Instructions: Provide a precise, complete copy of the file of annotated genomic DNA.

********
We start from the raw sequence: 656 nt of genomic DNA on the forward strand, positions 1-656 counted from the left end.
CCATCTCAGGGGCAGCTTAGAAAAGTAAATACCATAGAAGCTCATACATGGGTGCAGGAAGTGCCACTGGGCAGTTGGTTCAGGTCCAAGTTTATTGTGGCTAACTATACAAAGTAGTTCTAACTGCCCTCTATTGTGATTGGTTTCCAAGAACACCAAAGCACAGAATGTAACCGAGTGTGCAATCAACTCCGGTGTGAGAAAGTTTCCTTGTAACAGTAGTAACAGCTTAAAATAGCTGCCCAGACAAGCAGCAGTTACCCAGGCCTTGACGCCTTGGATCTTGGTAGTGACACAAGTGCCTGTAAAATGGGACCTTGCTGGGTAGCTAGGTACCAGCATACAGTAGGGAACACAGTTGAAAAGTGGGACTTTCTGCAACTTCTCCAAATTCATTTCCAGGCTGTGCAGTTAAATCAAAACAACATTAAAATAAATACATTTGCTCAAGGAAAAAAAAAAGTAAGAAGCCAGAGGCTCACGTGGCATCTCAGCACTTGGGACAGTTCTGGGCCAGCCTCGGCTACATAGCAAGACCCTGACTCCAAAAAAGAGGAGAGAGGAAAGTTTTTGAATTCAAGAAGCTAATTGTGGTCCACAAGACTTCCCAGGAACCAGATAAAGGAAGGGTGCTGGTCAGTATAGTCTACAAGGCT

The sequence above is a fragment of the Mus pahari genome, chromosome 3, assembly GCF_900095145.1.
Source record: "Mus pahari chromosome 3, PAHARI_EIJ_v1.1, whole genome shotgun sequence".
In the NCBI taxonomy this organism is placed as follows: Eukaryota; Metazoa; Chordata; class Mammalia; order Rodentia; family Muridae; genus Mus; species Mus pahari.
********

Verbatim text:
We start from the raw sequence: 656 nt of genomic DNA on the forward strand, positions 1-656 counted from the left end.
CCATCTCAGGGGCAGCTTAGAAAAGTAAATACCATAGAAGCTCATACATGGGTGCAGGAAGTGCCACTGGGCAGTTGGTTCAGGTCCAAGTTTATTGTGGCTAACTATACAAAGTAGTTCTAACTGCCCTCTATTGTGATTGGTTTCCAAGAACACCAAAGCACAGAATGTAACCGAGTGTGCAATCAACTCCGGTGTGAGAAAGTTTCCTTGTAACAGTAGTAACAGCTTAAAATAGCTGCCCAGACAAGCAGCAGTTACCCAGGCCTTGACGCCTTGGATCTTGGTAGTGACACAAGTGCCTGTAAAATGGGACCTTGCTGGGTAGCTAGGTACCAGCATACAGTAGGGAACACAGTTGAAAAGTGGGACTTTCTGCAACTTCTCCAAATTCATTTCCAGGCTGTGCAGTTAAATCAAAACAACATTAAAATAAATACATTTGCTCAAGGAAAAAAAAAAGTAAGAAGCCAGAGGCTCACGTGGCATCTCAGCACTTGGGACAGTTCTGGGCCAGCCTCGGCTACATAGCAAGACCCTGACTCCAAAAAAGAGGAGAGAGGAAAGTTTTTGAATTCAAGAAGCTAATTGTGGTCCACAAGACTTCCCAGGAACCAGATAAAGGAAGGGTGCTGGTCAGTATAGTCTACAAGGCT

The sequence above is a fragment of the Mus pahari genome, chromosome 3, assembly GCF_900095145.1.
Source record: "Mus pahari chromosome 3, PAHARI_EIJ_v1.1, whole genome shotgun sequence".
In the NCBI taxonomy this organism is placed as follows: Eukaryota; Metazoa; Chordata; class Mammalia; order Rodentia; family Muridae; genus Mus; species Mus pahari.